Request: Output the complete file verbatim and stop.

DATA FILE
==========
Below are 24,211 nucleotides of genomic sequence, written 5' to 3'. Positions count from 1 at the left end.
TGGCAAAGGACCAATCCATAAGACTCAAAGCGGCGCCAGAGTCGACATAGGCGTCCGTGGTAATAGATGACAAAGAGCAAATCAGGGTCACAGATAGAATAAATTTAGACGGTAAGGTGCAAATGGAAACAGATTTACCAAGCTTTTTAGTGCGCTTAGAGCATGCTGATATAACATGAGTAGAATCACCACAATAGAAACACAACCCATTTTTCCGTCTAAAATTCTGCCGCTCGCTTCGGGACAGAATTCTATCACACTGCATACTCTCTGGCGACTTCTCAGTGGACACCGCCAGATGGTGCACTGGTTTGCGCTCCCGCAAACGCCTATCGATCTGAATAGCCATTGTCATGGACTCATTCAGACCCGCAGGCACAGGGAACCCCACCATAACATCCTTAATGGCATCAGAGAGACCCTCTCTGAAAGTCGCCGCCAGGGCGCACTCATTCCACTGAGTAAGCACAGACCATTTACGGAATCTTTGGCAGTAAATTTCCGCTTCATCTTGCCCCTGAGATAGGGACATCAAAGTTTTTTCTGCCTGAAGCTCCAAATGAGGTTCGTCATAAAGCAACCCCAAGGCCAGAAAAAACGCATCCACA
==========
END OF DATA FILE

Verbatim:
Below are 24,211 nucleotides of genomic sequence, written 5' to 3'. Positions count from 1 at the left end.
TGGCAAAGGACCAATCCATAAGACTCAAAGCGGCGCCAGAGTCGACATAGGCGTCCGTGGTAATAGATGACAAAGAGCAAATCAGGGTCACAGATAGAATAAATTTAGACGGTAAGGTGCAAATGGAAACAGATTTACCAAGCTTTTTAGTGCGCTTAGAGCATGCTGATATAACATGAGTAGAATCACCACAATAGAAACACAACCCATTTTTCCGTCTAAAATTCTGCCGCTCGCTTCGGGACAGAATTCTATCACACTGCATACTCTCTGGCGACTTCTCAGTGGACACCGCCAGATGGTGCACTGGTTTGCGCTCCCGCAAACGCCTATCGATCTGAATAGCCATTGTCATGGACTCATTCAGACCCGCAGGCACAGGGAACCCCACCATAACATCCTTAATGGCATCAGAGAGACCCTCTCTGAAAGTCGCCGCCAGGGCGCACTCATTCCACTGAGTAAGCACAGACCATTTACGGAATCTTTGGCAGTAAATTTCCGCTTCATCTTGCCCCTGAGATAGGGACATCAAAGTTTTTTCTGCCTGAAGCTCCAAATGAGGTTCGTCATAAAGCAACCCCAAGGCCAGAAAAAACGCATCCACA